But a man named Ananias, with his wife Sapphira, sold a piece of property,
The story of Ananias and Sapphira is troubling for the questions it leaves unanswered. How did they die? Why did they die? What do we learn from their story? A lack of clarity on these issues has opened the door for all sorts of interpretations such as, God killed them to set an example and scare the new church straight. However, there are numerous problems with this interpretation, as we will see.
and kept back some of the price for himself, with his wife’s full knowledge, and bringing a portion of it, he laid it at the apostles’ feet.
His wife was complicit in the deception.
But Peter said, “Ananias, why has Satan filled your heart to lie to the Holy Spirit and to keep back some of the price of the land?
Lie to the Holy Spirit. Here we have a story of two liars: Peter lied about knowing the Lord (and with an oath; Matt. 26:72) while Ananias lied about how much money he had earned on the sale of some land. Surely Peter’s lie was worse, yet Peter framed Ananias’s lie as deadly serious. “You have lied to God” (see next verse).
“While it remained unsold, did it not remain your own? And after it was sold, was it not under your control? Why is it that you have conceived this deed in your heart? You have not lied to men but to God.”
You have not lied to men. Peter comes across as a prosecuting attorney cross-examining a criminal.
And as he heard these words, Ananias fell down and breathed his last; and great fear came over all who heard of it.
(a) As he heard these words. Peter’s words seemed to have been the catalyst for Ananias’s death, but how did the man die? Some say, “God killed him,” but the Bible says no such thing. It’s just as likely that Ananias had a stroke or a heart attack triggered by Peter’s words of condemnation.
(b) Ananias fell down. Those who insist that God killed Ananias and his wife cannot give a satisfactory reason as to why God would do such a thing. “God killed them because they were sinners.” Yet Jesus went to the cross bearing the sins of the world, including the sins of Ananias and Sapphira. How can a just God punish the same sin twice? And why would God kill one couple and leave all the other sinners alone?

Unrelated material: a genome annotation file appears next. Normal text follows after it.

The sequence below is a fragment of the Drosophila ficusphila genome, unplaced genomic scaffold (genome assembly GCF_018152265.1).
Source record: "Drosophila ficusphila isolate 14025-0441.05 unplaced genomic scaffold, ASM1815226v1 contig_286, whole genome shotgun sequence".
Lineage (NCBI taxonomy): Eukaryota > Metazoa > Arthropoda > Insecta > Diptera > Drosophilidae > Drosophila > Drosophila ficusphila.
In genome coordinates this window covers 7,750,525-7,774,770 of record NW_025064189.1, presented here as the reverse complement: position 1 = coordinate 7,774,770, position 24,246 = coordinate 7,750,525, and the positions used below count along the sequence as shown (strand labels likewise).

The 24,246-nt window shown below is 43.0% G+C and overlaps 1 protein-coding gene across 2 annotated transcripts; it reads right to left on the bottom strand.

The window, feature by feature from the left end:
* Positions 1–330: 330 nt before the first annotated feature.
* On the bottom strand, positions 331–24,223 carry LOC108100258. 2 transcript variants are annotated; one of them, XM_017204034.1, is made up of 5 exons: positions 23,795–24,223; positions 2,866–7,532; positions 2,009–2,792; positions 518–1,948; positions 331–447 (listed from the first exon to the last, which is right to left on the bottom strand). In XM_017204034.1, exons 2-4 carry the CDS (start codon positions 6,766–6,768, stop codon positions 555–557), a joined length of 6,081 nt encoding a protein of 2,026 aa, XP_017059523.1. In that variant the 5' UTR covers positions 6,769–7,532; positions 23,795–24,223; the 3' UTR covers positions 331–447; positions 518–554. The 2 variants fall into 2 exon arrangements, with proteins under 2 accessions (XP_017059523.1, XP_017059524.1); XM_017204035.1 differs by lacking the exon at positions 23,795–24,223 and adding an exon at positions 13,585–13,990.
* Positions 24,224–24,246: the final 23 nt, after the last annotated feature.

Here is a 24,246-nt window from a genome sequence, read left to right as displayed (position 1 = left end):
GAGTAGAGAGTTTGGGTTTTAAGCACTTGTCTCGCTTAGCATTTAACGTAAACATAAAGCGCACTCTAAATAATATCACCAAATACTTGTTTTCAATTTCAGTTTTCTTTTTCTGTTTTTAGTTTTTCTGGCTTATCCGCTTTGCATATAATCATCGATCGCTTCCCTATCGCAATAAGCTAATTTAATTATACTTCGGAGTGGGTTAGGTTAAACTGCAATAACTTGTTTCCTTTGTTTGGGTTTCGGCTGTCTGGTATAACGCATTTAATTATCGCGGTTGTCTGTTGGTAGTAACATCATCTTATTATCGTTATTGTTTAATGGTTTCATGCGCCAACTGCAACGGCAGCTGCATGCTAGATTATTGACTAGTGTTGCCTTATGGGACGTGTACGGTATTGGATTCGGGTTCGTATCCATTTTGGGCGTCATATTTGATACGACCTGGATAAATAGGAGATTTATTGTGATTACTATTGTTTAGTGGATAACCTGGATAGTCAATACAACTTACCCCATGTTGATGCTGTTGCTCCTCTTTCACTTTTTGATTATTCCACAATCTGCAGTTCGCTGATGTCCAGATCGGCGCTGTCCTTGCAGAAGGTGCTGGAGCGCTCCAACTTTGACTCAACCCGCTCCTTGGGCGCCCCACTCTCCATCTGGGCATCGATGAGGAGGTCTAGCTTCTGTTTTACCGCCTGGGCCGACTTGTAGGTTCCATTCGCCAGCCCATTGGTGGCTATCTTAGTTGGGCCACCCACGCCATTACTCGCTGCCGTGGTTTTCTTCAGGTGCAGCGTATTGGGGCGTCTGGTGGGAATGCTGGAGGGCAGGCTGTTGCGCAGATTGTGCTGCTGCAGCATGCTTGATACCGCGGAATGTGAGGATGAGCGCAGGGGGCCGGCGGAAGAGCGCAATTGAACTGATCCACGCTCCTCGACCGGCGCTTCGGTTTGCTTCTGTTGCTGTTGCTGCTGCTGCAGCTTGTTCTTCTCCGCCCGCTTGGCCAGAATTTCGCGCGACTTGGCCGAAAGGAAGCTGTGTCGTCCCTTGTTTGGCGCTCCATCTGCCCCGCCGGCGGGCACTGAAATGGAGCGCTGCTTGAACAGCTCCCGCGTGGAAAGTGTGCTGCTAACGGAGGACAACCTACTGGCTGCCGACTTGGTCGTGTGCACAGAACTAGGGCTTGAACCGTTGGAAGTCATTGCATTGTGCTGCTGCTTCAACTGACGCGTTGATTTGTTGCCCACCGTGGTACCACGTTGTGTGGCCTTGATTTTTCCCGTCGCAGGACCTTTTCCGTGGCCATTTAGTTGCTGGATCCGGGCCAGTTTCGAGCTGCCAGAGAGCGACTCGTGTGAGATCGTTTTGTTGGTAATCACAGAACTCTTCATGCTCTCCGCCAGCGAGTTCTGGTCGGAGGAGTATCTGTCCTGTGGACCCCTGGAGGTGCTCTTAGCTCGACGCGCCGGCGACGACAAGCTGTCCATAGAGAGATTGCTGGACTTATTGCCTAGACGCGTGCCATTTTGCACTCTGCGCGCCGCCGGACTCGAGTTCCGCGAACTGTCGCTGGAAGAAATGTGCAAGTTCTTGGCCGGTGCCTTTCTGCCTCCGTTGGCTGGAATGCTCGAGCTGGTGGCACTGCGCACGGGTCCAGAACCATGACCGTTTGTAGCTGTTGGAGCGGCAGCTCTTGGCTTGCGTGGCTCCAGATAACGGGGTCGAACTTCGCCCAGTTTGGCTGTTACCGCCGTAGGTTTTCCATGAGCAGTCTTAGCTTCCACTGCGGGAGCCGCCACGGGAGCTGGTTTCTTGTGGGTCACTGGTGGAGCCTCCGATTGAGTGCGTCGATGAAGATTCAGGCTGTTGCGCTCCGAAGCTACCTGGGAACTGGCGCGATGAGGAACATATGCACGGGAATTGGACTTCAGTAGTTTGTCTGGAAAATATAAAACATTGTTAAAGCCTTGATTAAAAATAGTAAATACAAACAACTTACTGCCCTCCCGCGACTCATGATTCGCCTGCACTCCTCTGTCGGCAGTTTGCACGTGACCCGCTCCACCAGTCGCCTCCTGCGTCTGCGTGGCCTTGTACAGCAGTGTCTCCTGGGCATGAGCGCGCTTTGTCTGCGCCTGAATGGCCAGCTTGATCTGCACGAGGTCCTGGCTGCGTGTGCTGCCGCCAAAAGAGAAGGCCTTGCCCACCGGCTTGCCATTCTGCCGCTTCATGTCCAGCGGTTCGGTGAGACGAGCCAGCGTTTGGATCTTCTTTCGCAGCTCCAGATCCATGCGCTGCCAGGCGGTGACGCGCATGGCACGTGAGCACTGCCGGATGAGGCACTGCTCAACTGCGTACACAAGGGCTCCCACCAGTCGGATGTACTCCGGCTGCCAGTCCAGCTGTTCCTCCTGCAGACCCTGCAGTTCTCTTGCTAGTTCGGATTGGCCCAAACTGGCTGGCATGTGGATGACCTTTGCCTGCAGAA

“God killed Ananias and Sapphira to warn and purify the infant church. By making an example out of these hypocrites, the church would be filled with a holy fear and kept safe from liars and cheats.” If so, God failed spectacularly. Liars, cheats and hypocrites have always been with us, and there were plenty in the New Testament church.
“God set up this killing to establish the authority of his apostles.” Never mind that Peter had been commissioned by the Lord and filled with the Holy Spirit. Like a kid going through a gangster initiation he had to kill someone to establish his bona fides. How absurd! How utterly inconsistent with the message Peter had been commissioned to preach.
Further reading: “What about Ananias and Sapphira?”
(c) Great fear; see entry for Acts 5:11.
And Peter responded to her, “Tell me whether you sold the land for such and such a price?” And she said, “Yes, that was the price.”
Sapphira repeated the lie uttered by her husband.
Then Peter said to her, “Why is it that you have agreed together to put the Spirit of the Lord to the test? Behold, the feet of those who have buried your husband are at the door, and they will carry you out as well.”